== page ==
It was the agency’s (Forsman & Bodenfors) decision to shoot in black and white and I loved that idea. Especially when we shot in different location that we couldn’t modify, it meant that keeping it in black and white gave a cohesive look to the film.
Your video for Seinabo Sey’s track Remember is also in monochrome, and is full of sensual textures – chiffon fabric and frothy waves, water, skin, reflections on wet sand. What was behind your decision to use black and white here?
This was actually a decision we made on set, and I am very pleased with it! We had trouble with the location and the weather which meant we had to change plans and be creative on the spot. To make the footage match better and to be able to work more freely we decided to go monochrome. I think the video became so more fragile and evokes a sense of memories in a way that really works with the track and the lyrics.
The funny thing is that when the colourist showed me a colour version of the film, it’s also amazing! But in the end, I was super happy that we went for black and white.
Your films for Åhlens’ skincare and for the Folkoperan Turandot opera display a great flare for directing comedy. So you seem to be happy directing drama/comedy/fashion … what is your favourite genre?
Hum… this is a hard question. As I’ve said, what is most important to me is to start off with a very strong concept and work from that core. So I’m open to all types of genres. But if I have to choose I think drama. At least that’s what I want to do more of in the future.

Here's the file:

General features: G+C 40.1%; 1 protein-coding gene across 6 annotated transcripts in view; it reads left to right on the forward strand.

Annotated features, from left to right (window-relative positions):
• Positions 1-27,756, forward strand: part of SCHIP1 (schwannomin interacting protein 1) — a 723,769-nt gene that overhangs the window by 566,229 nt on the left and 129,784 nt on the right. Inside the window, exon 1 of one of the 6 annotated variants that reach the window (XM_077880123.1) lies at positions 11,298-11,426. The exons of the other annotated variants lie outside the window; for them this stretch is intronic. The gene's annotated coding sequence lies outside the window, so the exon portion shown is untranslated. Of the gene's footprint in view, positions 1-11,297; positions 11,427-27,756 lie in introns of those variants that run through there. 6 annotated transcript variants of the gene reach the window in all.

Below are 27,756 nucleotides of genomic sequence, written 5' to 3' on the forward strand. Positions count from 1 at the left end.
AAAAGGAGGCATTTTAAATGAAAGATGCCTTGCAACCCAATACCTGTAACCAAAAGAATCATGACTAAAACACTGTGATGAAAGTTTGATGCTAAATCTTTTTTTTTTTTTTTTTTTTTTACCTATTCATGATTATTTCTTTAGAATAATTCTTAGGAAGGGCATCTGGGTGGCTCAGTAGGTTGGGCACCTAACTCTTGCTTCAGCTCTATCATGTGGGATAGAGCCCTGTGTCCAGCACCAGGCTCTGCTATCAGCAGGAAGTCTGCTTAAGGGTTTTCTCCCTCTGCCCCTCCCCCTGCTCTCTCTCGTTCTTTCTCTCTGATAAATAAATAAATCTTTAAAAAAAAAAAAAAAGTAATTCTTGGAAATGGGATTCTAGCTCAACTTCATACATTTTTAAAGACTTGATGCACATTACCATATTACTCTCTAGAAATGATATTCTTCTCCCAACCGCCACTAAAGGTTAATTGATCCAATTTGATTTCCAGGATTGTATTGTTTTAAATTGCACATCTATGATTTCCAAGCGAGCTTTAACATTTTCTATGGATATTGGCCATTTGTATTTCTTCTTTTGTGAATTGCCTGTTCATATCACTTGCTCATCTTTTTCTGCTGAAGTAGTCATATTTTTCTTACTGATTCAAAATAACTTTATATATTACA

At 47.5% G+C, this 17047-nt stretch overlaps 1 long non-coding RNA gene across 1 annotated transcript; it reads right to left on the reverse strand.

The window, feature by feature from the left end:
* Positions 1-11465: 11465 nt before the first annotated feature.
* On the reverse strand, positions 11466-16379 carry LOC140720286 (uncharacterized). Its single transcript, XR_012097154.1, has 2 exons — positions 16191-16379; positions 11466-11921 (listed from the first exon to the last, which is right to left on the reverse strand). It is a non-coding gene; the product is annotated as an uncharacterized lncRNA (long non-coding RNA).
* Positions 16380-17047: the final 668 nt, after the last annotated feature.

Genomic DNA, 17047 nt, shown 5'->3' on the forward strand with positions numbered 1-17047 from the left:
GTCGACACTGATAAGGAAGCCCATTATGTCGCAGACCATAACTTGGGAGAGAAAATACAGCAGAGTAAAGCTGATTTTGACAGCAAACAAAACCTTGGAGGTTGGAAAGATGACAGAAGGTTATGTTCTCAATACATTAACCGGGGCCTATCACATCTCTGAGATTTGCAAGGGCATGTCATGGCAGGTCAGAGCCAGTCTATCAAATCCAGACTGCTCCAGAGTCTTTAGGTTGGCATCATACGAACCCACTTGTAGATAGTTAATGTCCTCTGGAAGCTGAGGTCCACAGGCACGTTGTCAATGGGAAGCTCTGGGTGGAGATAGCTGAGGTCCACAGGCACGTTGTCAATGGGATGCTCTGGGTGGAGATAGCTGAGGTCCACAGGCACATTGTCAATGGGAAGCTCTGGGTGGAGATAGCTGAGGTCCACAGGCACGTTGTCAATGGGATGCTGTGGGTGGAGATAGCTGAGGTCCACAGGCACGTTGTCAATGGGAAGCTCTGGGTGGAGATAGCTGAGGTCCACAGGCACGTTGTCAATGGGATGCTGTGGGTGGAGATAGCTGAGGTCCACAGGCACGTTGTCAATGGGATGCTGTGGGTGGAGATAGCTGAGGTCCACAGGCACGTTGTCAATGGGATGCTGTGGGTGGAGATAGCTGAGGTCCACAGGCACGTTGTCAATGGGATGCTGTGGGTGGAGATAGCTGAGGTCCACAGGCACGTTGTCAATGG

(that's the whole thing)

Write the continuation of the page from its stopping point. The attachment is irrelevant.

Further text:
What were your interests when you were studying at Stockholm’s Beckmans College of Design? When and why did you move from design to directing?
I had always been good at drawing as a kid; it was a big passion of mine growing up. I was also interested in film so these interests led me into animation and when I went to high school I studied art and majored in animation. I learnt how to animate frame-by-frame and I made short films for school assignments.
But after high school I kind of went another direction, more into art and design. While at Beckmans I actually always thought that I would become an illustrator or graphic designer. Then one of my teachers looked at my portfolio and suggested I was more of an art director than a designer. He said that all my concepts and ideas were strong and that was more a career I should pursue.
So there I am in New York working as an art director and when I am on shoots the realisation comes to me that my interest in film has really grown and I want to be on the production side. I didn’t like the fact that the majority of my working life was in an office. So I decided to quit – I gave up New York and my visa to move back to Sweden and become a director!
Who or what inspires you as a director?
It’s hard to say because I don’t really look at one thing continuously for inspiration. It can be someone I see on the subway, a photographer I follow on Instagram, an art exhibition or a story I hear from someone. It’s kind of everywhere…
Interview by Carol Cooper